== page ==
RateSetter

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RateSetter
Founded2009
FounderRhydian Lewis, Peter Behrens
Headquarters
London
,
United Kingdom
Area served
UK, Australia
ProductsFinancial services
Websitewww.ratesetter.com

RateSetter is a British peer-to-peer lending company based in Bishopsgate, London. The company is known for having introduced into peer-to-peer lending the concept of a "Provision Fund" – an internal fund which aims to help lenders manage the risk of borrower default. Launched in October 2010, by June 2018 the company had matched more than £2.5bn in loans and had over 500,000 investors and borrowers.[1]

History[edit]

RateSetter's holding company, Retail Money Market Ltd, was incorporated in October 2009 by Rhydian Lewis, an investment banker from Lazard, and Peter Behrens, a lawyer turned banker formerly of Royal Bank of Scotland.[2] The company was privately funded from the start by angel investors, and raised £13m in a 2017 funding round which took the total amount raised to over £40m.[3][4][5]

In July 2014, it was announced that the British Business Bank would begin lending through RateSetter to support individuals, sole traders or partnerships borrowing for business purposes.[6]

On 7 December 2015, RateSetter moved from Southwark to new offices in Bishopsgate, London.[7]

In July 2017, Paul Manduca became Chairman of RateSetter.[8][9] He is also Chairman of Prudential plc.

RateSetter Australia[edit]

RateSetter commenced operations in Australia in November 2014.[10] The Australian branch, with the office located in Sydney, is managed and majority-owned locally, and was the first peer-to-peer lending platform in the country open to retail customers.[11]

In December 2017, it was announced that over AU$200m had been lent via the platform.[12]

Products[edit]

RateSetter is based on the principle of an exchange. Price is determined by the supply of money from lenders and demand for money from borrowers, with both sides of the market specifying the rate they will accept. The firm has three markets for lenders to participate in: Rolling, 1 Year and 5 Year.[13][14]

The firm introduced to consumer finance the concept of a "Provision Fund" to reimburse lenders in the event of a late payment or default. This is a capital sum (over £29,000,000 as of June 2018),[1] generated by borrowers' payment of a "credit rate" fee based on their credit profile. As of June 2018, RateSetter claims that none of its individual investors have ever lost money.[1]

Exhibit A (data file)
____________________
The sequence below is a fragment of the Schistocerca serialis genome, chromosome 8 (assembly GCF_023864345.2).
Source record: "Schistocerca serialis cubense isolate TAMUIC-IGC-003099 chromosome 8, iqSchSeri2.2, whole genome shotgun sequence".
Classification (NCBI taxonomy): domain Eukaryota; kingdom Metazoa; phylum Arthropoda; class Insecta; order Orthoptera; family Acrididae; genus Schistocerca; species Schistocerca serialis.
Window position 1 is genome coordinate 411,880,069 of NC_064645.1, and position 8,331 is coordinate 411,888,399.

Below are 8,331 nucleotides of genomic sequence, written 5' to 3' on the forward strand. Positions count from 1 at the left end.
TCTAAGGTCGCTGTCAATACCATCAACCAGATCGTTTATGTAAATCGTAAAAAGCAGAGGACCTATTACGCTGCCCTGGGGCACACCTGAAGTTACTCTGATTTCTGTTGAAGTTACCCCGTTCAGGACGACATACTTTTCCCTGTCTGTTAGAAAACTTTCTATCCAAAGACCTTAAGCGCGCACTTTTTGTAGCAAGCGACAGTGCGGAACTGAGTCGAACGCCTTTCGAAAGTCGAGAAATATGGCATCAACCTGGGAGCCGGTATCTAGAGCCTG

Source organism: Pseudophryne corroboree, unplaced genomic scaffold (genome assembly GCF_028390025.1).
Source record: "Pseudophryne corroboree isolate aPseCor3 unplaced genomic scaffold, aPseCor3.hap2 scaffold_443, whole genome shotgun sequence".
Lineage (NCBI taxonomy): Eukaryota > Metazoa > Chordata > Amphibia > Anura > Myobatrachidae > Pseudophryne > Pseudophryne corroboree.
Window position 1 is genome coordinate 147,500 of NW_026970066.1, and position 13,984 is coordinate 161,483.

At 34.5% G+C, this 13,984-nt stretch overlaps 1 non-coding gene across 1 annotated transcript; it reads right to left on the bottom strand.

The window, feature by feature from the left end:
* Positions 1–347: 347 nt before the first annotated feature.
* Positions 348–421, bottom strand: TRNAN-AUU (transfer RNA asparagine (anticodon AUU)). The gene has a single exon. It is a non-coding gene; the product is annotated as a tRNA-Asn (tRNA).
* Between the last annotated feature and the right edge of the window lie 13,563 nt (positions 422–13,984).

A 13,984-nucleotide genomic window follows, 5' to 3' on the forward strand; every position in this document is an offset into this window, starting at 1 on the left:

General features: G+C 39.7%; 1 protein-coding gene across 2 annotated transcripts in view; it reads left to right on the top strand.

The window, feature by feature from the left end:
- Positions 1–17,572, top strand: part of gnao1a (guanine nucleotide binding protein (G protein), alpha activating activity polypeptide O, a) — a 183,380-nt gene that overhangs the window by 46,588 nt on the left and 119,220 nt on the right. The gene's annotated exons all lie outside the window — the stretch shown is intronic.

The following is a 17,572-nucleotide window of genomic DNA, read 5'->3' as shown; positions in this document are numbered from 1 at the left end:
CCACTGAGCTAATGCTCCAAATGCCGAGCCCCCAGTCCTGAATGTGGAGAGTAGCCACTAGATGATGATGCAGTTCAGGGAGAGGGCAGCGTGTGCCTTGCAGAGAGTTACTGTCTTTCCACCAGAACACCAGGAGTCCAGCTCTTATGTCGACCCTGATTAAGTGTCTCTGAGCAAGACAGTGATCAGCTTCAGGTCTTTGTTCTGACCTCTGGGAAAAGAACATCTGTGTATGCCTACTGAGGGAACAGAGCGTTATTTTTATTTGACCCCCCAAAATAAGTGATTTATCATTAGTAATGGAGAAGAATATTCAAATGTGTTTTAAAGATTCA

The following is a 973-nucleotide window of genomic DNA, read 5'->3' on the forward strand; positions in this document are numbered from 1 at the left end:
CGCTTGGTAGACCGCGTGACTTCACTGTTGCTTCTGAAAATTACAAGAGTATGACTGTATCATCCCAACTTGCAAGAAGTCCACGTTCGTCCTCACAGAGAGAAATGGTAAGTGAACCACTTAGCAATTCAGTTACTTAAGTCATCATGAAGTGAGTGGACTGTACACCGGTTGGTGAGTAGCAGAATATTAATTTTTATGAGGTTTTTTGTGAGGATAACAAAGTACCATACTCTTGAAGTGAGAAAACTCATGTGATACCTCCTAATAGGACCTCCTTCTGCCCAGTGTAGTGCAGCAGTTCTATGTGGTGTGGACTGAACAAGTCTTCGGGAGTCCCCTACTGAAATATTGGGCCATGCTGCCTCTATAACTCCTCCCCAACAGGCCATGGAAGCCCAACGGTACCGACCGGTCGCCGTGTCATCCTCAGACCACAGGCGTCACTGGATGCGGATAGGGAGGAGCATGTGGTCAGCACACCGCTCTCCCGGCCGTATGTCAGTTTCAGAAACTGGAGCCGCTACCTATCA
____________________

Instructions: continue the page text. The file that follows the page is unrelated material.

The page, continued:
Borrowers can apply for a loan for between 6 and 60 months. The company has strict lending criteria, accepting (in 2011) between 12 and 15 per cent of borrower applications.[15]

RateSetter originates unsecured loans to individuals and secured loans to businesses and property developers.[16] Notable partners of RateSetter include giffgaff[17] and CommuterClub.[18]

RateSetter became fully regulated by the Financial Services Authority in October 2017[19][20] and launched an Innovative Finance ISA (Individual Savings Account) in February 2018.[21][22]

See also[edit]

References[edit]

  1. ^ a b c "Data Hub". RateSetter. Retrieved 4 June 2018.
  2. ^ Hurley, James (7 October 2010). "Ratesetter aims to tap social lending growth". The Daily Telegraph. London. Retrieved 10 September 2011.
  3. ^ Martin, Ben (30 May 2017). "Peer-to-peer lender Ratesetter valued at £200m in latest fundraising". The Daily Telegraph. Retrieved 4 June 2018.
  4. ^ Titcomb, James (19 September 2015). "Peer-to-peer lender Ratesetter doubles sales as it targets listing". The Daily Telegraph. Retrieved 3 November 2015.
  5. ^ Hazlehurst, Jeremy (9 October 2013). "New Generation Moneylenders". Management Today. Retrieved 10 September 2011.
  6. ^ Vicki Owen (13 July 2014). "Government-owned British Business Bank to begin lending £10m through peer-to-peer lender RateSetter". This is Money.
  7. ^ Lucy Bott. "We are moving". RateSetter Blog. Retrieved 7 December 2015.
  8. ^ Oscar Williams-Grut. "Fintech lender RateSetter lands FTSE 100 heavyweight as new chairman". Business Insider. Retrieved 4 June 2018.
  9. ^ Elizabeth Pfeuti. "Ex-Deutsche funds chief joins Woodford-backed fintech". Financial News. Retrieved 4 June 2018.
  10. ^ Shaun Drummond. "RateSetter targets Australian 'savers' with new lending website". The Sydney Morning Herald. Retrieved 11 November 2014.
  11. ^ "About us - RateSetter Australia". www.ratesetter.com.au. Retrieved 4 April 2017.
  12. ^ "RateSetter passes $200m | RateSetter Australia". www.ratesetter.com.au. Retrieved 26 January 2018.
  13. ^ "Ratesetter". RateSetter.com. Retrieved 22 March 2017.
  14. ^ Phillips, Tricia (1 March 2012). "Customers shun banks to offer financial products to each other instead". Daily Mirror. Retrieved 6 March 2012.
  15. ^ "Small but mighty: Online lending's growth market". The Scotsman. 19 June 2011. Retrieved 10 September 2011.
  16. ^ "Investing with us". RateSetter. Retrieved 4 June 2018.
  17. ^ "Peer to Peer Finance | giffgaff". www.giffgaff.com. Retrieved 4 April 2017.
  18. ^ "About Us - CommuterClub". CommuterClub. Retrieved 4 April 2017.
  19. ^ Lynsey Barber. "Woodford-backed Ratesetter's the last of the big peer-to-peer lenders to get authorisation from the City watchdog the FCA". City AM. Retrieved 4 June 2018.
  20. ^ staff. "UK peer-to-peer lender RateSetter receives FCA regulatory OK". Reuters. Retrieved 4 June 2018.
  21. ^ Lee Boyce. "Savers offered inflation-beating account - but cash in this 'flexible' Isa that pays more than 4% interest over one year is not protected". This is Money. Retrieved 4 June 2018.
  22. ^ Paloma Kubiak. "RateSetter launches ISA paying up to 6%". Your Money. Retrieved 4 June 2018.

External links[edit]